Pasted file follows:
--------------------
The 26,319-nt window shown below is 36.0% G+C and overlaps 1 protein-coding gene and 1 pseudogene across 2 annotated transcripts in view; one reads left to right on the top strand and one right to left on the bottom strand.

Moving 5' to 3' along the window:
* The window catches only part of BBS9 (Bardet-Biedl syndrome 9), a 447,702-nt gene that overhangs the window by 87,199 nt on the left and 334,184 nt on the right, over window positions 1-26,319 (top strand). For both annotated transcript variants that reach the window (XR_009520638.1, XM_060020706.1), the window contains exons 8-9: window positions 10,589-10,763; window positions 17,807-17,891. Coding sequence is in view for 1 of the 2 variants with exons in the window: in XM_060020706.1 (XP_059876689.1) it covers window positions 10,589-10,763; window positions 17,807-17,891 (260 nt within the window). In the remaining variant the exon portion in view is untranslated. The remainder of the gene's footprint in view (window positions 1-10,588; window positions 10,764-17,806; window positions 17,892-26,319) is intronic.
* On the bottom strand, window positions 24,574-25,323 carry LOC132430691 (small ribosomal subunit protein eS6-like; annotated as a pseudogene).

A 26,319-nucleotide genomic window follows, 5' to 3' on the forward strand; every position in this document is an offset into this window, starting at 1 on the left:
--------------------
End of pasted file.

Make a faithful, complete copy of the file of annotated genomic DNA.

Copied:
The 26,319-nt window shown below is 36.0% G+C and overlaps 1 protein-coding gene and 1 pseudogene across 2 annotated transcripts in view; one reads left to right on the top strand and one right to left on the bottom strand.

Moving 5' to 3' along the window:
* The window catches only part of BBS9 (Bardet-Biedl syndrome 9), a 447,702-nt gene that overhangs the window by 87,199 nt on the left and 334,184 nt on the right, over window positions 1-26,319 (top strand). For both annotated transcript variants that reach the window (XR_009520638.1, XM_060020706.1), the window contains exons 8-9: window positions 10,589-10,763; window positions 17,807-17,891. Coding sequence is in view for 1 of the 2 variants with exons in the window: in XM_060020706.1 (XP_059876689.1) it covers window positions 10,589-10,763; window positions 17,807-17,891 (260 nt within the window). In the remaining variant the exon portion in view is untranslated. The remainder of the gene's footprint in view (window positions 1-10,588; window positions 10,764-17,806; window positions 17,892-26,319) is intronic.
* On the bottom strand, window positions 24,574-25,323 carry LOC132430691 (small ribosomal subunit protein eS6-like; annotated as a pseudogene).

A 26,319-nucleotide genomic window follows, 5' to 3' on the forward strand; every position in this document is an offset into this window, starting at 1 on the left: